Fridged winter weather can stress a company’s supply chain like no other. Both carriers and shippers feel the effects as everything from truck maintenance to ensuring that freight arrives in the proper condition is complicated by the cold, snow, and ice.
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Protecting and preparing trucks and freight for winter travel is imperative. Start by asking yourself a few questions:
- Is the truck prepped for the weather?
- Does my product need to be above a specific temperature regularly?
- Where is the product traveling?
- What are my transport options?
What Are You Shipping?
Fresh produce, meat, and other foods quickly come to mind as products that must maintain a specific temperature range. However, many medical products, such as vaccines, insulin, blood, and organs, are cold-sensitive and must be kept at a particular temperature or potentially diminish in quality.
They are not the only items that can lose their integrity in freezing temperatures, as liquids, certain chemicals, and solids such as cosmetics are sensitive products.
Knowing the limitations of what you are shipping gives you clarity on how to send the freight so that everything arrives in the requested condition.
Preparing Your Truck for Cold Weather
Carriers should carefully inspect their trucks before trips, especially during winter. A shipper’s freight is not going anywhere if the truck breaks down.
Check Door Latches and Other Moving Parts
Before and during trips, carriers should ensure all trailer and door latches are clean, unfrozen, and working properly.
Inspect The Tractor and Trailer Electrical Systems
Carefully inspect your batteries and ensure they are properly functioning and corrosion-free. Also, clean and tighten connections, check the wiring, and replace any damaged parts.
Inspect Coolant System
Conduct a pressure test on the coolant system along with the radiator cap. You will also want to inspect the water and heater hoses for general wear and tear, hardening, and cracks. Replace any that are damaged and tighten loose clamps.
Inspect Headlights and Other Lights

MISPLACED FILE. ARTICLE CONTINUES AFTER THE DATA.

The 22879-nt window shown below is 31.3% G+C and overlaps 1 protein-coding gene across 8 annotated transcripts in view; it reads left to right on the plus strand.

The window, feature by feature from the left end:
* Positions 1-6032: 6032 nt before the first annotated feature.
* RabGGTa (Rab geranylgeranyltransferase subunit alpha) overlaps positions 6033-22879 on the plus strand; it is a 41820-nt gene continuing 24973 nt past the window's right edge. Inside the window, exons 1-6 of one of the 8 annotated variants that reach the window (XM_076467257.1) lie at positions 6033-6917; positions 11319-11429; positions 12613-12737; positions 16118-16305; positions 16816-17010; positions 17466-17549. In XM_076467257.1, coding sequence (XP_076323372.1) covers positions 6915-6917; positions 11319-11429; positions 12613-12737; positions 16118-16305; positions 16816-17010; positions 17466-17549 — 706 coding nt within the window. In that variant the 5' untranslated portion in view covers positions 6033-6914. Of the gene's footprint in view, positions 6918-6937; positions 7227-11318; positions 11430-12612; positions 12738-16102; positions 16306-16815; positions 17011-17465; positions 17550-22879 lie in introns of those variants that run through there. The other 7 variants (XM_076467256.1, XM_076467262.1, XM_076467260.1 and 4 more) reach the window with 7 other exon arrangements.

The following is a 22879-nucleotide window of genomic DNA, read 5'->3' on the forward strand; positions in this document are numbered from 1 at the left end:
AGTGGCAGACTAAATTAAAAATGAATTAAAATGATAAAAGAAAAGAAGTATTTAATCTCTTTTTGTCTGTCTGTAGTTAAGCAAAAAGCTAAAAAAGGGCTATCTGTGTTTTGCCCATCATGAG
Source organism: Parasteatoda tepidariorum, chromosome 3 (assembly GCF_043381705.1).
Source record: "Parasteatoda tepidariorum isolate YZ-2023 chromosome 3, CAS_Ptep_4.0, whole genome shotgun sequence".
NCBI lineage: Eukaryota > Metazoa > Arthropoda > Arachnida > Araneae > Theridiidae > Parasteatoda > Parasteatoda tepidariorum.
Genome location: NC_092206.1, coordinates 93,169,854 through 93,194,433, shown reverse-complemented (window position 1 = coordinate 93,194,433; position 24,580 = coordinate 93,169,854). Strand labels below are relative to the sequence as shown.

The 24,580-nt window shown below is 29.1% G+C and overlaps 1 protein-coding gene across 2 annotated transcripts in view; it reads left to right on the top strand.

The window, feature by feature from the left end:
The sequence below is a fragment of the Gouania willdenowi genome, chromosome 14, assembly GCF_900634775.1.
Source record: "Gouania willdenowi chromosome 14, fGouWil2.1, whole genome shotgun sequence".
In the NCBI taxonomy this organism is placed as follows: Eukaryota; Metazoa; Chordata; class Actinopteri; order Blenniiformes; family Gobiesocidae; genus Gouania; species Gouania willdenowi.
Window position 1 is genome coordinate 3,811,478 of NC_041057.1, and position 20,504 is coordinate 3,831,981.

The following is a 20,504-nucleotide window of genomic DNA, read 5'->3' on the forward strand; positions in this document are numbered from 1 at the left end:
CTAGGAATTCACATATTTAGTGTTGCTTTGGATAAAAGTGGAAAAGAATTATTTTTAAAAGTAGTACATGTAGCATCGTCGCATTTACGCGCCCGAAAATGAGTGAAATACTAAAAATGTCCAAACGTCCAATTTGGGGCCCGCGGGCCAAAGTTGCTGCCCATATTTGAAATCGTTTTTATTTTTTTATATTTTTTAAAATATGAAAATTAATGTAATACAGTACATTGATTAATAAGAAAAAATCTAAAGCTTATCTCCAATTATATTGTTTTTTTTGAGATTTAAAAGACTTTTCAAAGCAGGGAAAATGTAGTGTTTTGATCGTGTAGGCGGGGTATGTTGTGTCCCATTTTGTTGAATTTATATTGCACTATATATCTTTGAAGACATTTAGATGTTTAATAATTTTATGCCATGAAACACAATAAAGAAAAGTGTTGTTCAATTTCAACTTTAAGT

Before each trip, be sure that all lights and headlights are working properly. While on the route, keep lights clear of snow and road grime. This practice alone will decrease accidents in the event of a winter storm.
Ensure That Water Separator and Fuel Filter Work Properly
As the temperature drops, carriers should monitor their water separator and fuel filters. There is a tendency for condensation to form, so it is essential to drain the water regulator as needed. Carriers should have additional filters on hand before leaving, as there is no guarantee that gas stations along the route will have any to purchase.
Use Anti-Gel Fuel Additives
Using anti-gel additives ensures that fuel will continue to flow through the filter easily. It is best to add the additives before refueling the truck. As with filters, carriers should have the additives on hand before leaving, just in case there are none to purchase along the route.
Consider An Electric Block Heater
Using an electric block heater protects the engine from extreme temperatures when the truck is not running.
Have Winter Supplies with You
Always have blankets, warm clothing, food, water, a flashlight, a shovel, tire chains, and something to help with traction (kitty litter, sand, etc.).
How to Protect Your Freight from The Elements
Refrigerated Trailers (Reefers)
A Reefer truck’s design allows them to carry perishable freight at specific temperatures. While most think of them when carrying food during the summer months, they also protect the product from freezing during the winter.
While on the route, they constantly remain at a specific temperature, and customers can review logs to ensure that temperatures remain constant throughout the journey.
Heated Dry Vans
While a cheaper alternative to reefer trucks, heated dry vans are less reliable. Their temperature is not always consistent, especially during periods of extreme cold. Additionally, any product situated near the rear of the trailer may still be subjected to the effects of the outside temperatures if it is cold enough.
In these situations, it is vital that you closely monitor the weather over the route and that the carrier conducts temperature checks throughout.
Some carriers offer a service appropriately named ‘Protection from Freeze.’ This essentially is the carrier ensuring that the product is kept at a specific temperature so that there is no damage.
Shippers need to be sure that “protect from freeze” is listed on the bill of lading (BOL).
Heated storage is beneficial if your product is going cross country. Throughout the country, there are heated warehouses where trucks can park overnight and still protect their load’s integrity.
Shippers should prepare their budgets for all the stated suggestions, which may result in a greater cost. Understand your options and clearly communicate with the carrier. This will safeguard your product and ensure it arrives in the best condition while avoiding damage and loss.
Utilize a 3PL
Using a 3PL, like PLS Logistics Services, can help take the logistical burden off your shoulders. Capacity on climate-controlled trucks can be limited, but our resources and carrier network of over 55,000 can help you get your freight to its destination on time. At PLS Logistics Services, we have experience in shipping full truckloads of items that must maintain their cold temperatures, such as organs, blood, vaccines, insulin, and more.